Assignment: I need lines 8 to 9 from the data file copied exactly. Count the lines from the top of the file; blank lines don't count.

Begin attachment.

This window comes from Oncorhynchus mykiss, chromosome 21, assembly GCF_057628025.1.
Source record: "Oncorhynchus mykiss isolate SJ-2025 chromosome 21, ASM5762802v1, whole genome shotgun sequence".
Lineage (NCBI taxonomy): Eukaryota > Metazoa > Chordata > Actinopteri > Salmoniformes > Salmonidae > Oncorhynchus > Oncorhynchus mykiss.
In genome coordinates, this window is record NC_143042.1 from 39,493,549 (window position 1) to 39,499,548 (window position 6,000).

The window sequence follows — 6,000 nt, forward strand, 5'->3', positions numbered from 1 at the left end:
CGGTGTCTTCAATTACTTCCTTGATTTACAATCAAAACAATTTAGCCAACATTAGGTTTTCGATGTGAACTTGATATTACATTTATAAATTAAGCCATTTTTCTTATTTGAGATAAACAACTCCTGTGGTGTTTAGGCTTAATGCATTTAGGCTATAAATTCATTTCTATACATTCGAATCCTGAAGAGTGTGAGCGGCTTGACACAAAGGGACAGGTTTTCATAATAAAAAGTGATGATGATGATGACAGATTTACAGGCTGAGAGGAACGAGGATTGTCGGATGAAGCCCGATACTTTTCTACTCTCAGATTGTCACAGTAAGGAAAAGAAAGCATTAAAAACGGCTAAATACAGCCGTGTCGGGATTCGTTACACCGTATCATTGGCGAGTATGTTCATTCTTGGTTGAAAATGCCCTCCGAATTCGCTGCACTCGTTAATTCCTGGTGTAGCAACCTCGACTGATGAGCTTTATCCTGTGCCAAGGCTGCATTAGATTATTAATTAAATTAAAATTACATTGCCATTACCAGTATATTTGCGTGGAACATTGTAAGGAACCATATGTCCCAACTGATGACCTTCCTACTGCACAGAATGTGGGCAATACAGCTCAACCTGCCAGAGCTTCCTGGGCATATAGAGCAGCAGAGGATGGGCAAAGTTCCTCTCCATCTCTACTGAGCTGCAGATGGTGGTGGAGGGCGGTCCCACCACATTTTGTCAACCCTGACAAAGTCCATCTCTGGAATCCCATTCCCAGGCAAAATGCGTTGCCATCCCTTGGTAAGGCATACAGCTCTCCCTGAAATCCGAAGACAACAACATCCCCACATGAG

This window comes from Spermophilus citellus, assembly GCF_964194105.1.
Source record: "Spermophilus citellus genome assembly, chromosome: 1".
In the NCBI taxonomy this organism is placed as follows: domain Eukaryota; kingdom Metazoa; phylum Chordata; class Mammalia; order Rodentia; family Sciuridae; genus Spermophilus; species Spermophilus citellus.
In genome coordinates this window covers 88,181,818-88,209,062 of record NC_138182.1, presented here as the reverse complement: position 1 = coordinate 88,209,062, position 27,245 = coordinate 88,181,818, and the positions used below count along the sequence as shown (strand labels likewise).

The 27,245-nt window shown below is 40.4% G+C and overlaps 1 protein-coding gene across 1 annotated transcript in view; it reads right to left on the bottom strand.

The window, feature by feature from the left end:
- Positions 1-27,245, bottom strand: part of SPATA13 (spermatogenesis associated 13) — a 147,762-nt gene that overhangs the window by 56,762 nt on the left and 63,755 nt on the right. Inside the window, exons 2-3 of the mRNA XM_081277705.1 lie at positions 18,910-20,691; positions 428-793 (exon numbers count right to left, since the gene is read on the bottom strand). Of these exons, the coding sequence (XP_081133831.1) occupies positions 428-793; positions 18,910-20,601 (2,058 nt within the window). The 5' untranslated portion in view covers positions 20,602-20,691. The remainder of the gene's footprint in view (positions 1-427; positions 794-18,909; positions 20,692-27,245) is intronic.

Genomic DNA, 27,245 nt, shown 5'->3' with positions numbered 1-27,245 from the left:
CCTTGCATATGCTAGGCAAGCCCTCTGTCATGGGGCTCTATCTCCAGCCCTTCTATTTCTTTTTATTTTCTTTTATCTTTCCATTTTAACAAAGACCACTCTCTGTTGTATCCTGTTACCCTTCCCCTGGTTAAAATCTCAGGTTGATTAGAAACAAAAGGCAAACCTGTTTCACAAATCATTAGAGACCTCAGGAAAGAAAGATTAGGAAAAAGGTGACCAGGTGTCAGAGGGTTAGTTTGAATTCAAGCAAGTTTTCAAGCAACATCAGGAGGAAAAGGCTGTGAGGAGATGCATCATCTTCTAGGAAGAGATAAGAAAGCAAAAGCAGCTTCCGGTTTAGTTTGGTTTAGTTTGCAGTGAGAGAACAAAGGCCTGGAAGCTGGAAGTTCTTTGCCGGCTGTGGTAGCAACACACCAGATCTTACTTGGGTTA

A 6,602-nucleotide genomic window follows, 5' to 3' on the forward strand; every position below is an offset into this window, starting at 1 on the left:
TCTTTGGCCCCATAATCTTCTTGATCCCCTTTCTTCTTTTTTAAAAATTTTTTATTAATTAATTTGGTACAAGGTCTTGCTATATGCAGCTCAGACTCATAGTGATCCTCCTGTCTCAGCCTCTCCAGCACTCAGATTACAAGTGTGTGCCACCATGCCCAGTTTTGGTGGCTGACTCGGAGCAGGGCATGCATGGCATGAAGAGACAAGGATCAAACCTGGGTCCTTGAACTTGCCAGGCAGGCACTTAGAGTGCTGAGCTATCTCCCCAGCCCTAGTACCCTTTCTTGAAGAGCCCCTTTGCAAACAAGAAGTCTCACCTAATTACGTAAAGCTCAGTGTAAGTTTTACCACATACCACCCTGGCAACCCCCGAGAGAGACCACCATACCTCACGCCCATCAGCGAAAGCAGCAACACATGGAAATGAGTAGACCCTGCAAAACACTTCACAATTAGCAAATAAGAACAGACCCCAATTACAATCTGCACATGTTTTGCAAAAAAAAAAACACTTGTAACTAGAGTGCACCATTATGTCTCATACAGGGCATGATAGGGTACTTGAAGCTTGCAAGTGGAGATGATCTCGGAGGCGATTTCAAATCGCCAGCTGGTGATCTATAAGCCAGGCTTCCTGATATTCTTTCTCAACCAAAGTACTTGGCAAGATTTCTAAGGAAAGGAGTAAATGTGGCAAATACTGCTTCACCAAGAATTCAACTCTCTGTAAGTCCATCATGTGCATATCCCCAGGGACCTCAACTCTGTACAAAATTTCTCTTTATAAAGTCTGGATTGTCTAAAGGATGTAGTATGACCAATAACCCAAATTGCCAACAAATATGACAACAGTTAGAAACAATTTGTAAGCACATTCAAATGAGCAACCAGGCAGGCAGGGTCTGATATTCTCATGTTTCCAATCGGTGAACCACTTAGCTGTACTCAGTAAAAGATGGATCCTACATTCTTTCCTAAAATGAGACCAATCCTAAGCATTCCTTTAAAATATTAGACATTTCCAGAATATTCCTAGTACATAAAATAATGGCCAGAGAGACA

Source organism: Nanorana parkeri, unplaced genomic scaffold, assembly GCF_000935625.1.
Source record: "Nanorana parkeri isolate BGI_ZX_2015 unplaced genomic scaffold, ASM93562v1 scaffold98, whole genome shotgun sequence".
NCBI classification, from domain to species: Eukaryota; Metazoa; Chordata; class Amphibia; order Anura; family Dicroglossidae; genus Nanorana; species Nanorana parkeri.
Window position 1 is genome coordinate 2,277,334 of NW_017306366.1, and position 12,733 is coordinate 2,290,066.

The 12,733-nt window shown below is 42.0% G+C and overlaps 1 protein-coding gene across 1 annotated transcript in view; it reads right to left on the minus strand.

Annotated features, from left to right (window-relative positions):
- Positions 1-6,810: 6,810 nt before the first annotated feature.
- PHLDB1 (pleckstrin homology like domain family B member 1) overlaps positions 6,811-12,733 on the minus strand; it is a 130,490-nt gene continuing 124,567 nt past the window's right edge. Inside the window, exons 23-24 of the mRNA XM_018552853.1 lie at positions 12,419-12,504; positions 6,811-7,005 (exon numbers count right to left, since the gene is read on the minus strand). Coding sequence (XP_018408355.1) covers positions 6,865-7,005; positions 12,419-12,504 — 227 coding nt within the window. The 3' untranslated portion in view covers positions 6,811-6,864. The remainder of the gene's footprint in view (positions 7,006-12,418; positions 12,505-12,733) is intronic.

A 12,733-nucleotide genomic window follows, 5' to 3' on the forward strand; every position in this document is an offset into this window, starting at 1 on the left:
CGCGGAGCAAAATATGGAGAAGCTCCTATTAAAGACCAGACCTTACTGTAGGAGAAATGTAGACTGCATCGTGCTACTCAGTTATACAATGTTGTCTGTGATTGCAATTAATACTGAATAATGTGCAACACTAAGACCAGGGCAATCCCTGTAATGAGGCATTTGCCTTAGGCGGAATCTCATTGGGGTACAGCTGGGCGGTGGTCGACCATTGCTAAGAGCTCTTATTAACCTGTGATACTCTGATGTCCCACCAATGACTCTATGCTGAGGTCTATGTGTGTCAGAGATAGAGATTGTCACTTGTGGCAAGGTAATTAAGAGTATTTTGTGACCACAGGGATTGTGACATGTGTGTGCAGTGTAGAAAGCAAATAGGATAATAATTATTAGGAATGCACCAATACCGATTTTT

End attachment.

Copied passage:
Source record: "Spermophilus citellus genome assembly, chromosome: 1".
In the NCBI taxonomy this organism is placed as follows: domain Eukaryota; kingdom Metazoa; phylum Chordata; class Mammalia; order Rodentia; family Sciuridae; genus Spermophilus; species Spermophilus citellus.